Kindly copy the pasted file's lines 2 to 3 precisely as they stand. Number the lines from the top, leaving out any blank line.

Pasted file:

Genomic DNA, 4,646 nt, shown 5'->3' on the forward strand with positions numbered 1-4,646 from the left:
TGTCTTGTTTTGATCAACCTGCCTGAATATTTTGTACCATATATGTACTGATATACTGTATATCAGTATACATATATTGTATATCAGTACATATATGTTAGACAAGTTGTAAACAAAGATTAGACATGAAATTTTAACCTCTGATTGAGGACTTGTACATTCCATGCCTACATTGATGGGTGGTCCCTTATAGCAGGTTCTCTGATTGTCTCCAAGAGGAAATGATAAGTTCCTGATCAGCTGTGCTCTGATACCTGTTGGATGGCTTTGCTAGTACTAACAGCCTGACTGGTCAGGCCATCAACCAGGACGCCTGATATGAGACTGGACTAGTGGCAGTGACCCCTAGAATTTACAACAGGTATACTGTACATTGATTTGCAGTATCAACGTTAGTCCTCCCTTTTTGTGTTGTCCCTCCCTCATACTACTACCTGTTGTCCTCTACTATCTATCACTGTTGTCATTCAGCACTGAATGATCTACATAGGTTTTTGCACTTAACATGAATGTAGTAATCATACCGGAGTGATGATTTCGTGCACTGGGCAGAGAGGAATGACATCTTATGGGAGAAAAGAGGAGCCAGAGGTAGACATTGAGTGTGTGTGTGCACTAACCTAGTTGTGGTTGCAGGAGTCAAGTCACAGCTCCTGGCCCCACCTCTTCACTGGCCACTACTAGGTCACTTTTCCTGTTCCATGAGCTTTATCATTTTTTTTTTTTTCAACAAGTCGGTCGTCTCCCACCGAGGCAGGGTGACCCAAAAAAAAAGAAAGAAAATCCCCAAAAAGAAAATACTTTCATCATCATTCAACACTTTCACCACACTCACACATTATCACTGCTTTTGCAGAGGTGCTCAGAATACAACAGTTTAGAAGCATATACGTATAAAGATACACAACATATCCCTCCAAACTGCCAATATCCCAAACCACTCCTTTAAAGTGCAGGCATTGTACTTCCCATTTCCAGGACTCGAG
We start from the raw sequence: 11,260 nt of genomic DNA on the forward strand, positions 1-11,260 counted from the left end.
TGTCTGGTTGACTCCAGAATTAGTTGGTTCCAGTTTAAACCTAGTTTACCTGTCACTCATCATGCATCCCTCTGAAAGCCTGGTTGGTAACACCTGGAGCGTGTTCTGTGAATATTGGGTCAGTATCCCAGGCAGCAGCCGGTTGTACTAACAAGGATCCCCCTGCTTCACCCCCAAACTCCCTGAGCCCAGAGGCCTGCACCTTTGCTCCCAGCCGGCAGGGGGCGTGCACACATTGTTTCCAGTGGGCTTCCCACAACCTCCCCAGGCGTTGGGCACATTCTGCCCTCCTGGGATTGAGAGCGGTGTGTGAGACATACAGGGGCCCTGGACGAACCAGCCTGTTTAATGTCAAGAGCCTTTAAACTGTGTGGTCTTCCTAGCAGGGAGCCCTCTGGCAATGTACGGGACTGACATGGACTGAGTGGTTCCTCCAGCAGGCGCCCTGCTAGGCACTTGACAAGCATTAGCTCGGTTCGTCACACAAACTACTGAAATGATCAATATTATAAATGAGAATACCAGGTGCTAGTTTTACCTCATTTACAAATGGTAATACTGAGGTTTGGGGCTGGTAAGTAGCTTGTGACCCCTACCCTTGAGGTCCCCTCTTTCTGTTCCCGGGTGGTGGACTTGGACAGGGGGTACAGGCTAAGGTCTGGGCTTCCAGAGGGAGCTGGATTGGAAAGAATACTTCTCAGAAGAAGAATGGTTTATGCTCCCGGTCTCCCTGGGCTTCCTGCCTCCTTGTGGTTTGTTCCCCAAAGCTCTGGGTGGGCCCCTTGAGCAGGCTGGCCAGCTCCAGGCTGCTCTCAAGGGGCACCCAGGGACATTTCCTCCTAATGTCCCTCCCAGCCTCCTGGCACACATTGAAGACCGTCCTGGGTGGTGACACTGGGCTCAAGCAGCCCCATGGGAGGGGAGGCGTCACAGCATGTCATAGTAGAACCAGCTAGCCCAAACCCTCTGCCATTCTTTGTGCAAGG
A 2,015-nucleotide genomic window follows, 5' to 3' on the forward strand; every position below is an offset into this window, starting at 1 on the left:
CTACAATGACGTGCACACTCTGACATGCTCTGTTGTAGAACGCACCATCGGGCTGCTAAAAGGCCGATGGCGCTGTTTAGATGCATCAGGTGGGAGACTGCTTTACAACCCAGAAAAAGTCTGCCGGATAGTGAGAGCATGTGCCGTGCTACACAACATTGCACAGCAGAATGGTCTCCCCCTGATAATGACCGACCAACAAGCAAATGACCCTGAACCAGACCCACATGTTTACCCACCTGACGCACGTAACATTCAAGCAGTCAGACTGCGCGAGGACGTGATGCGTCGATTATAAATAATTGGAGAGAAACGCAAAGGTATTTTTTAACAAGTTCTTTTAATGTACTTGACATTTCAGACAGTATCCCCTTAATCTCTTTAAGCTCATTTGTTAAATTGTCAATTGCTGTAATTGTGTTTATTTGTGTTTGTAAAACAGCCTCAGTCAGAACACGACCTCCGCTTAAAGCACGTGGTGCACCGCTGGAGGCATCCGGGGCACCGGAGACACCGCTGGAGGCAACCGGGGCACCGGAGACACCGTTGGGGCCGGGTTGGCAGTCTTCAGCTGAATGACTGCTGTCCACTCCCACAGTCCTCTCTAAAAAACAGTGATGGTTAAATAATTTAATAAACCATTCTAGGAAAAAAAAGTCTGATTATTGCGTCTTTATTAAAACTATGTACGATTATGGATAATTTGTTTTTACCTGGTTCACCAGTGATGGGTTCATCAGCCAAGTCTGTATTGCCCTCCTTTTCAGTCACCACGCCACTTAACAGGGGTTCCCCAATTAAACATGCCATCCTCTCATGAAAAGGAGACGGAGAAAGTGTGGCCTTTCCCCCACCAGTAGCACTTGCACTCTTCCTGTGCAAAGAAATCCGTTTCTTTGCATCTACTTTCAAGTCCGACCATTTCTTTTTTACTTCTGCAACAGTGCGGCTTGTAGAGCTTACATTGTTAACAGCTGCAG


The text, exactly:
TGTCTTGTTTTGATCAACCTGCCTGAATATTTTGTACCATATATGTACTGATATACTGTATATCAGTATACATATATTGTATATCAGTACATATATGTTAGACAAGTTGTAAACAAAGATTAGACATGAAATTTTAACCTCTGATTGAGGACTTGTACATTCCATGCCTACATTGATGGGTGGTCCCTTATAGCAGGTTCTCTGATTGTCTCCAAGAGGAAATGATAAGTTCCTGATCAGCTGTGCTCTGATACCTGTTGGATGGCTTTGCTAGTACTAACAGCCTGACTGGTCAGGCCATCAACCAGGACGCCTGATATGAGACTGGACTAGTGGCAGTGACCCCTAGAATTTACAACAGGTATACTGTACATTGATTTGCAGTATCAACGTTAGTCCTCCCTTTTTGTGTTGTCCCTCCCTCATACTACTACCTGTTGTCCTCTACTATCTATCACTGTTGTCATTCAGCACTGAATGATCTACATAGGTTTTTGCACTTAACATGAATGTAGTAATCATACCGGAGTGATGATTTCGTGCACTGGGCAGAGAGGAATGACATCTTATGGGAGAAAAGAGGAGCCAGAGGTAGACATTGAGTGTGTGTGTGCACTAACCTAGTTGTGGTTGCAGGAGTCAAGTCACAGCTCCTGGCCCCACCTCTTCACTGGCCACTACTAGGTCACTTTTCCTGTTCCATGAGCTTTATCATTTTTTTTTTTTTCAACAAGTCGGTCGTCTCCCACCGAGGCAGGGTGACCCAAAAAAAAAGAAAGAAAATCCCCAAAAAGAAAATACTTTCATCATCATTCAACACTTTCACCACACTCACACATTATCACTGCTTTTGCAGAGGTGCTCAGAATACAACAGTTTAGAAGCATATACGTATAAAGATACACAACATATCCCTCCAAACTGCCAATATCCCAAACCACTCCTTTAAAGTGCAGGCATTGTACTTCCCATTTCCAGGACTCGAG
We start from the raw sequence: 11,260 nt of genomic DNA on the forward strand, positions 1-11,260 counted from the left end.